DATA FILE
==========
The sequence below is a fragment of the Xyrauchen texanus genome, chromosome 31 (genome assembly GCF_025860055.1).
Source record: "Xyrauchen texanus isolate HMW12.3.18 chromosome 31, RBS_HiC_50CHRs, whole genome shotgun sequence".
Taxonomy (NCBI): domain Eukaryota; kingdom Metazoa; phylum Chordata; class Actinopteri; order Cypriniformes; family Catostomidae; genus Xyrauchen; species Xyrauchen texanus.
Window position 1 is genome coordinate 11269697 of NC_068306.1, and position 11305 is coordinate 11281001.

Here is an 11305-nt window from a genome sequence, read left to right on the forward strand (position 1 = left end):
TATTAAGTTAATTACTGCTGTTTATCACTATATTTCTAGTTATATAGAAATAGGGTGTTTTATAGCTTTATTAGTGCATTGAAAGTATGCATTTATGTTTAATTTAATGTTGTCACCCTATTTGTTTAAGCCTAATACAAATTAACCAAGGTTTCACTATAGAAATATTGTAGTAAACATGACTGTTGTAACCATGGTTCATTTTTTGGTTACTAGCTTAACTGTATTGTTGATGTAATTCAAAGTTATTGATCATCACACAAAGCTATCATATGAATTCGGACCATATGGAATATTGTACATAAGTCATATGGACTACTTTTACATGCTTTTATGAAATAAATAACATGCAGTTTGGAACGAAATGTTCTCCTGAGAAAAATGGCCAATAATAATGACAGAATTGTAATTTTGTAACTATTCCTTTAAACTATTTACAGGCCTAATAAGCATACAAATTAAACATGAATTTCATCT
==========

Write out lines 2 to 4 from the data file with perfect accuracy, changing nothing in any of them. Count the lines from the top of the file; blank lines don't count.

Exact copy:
Source record: "Xyrauchen texanus isolate HMW12.3.18 chromosome 31, RBS_HiC_50CHRs, whole genome shotgun sequence".
Taxonomy (NCBI): domain Eukaryota; kingdom Metazoa; phylum Chordata; class Actinopteri; order Cypriniformes; family Catostomidae; genus Xyrauchen; species Xyrauchen texanus.
Window position 1 is genome coordinate 11269697 of NC_068306.1, and position 11305 is coordinate 11281001.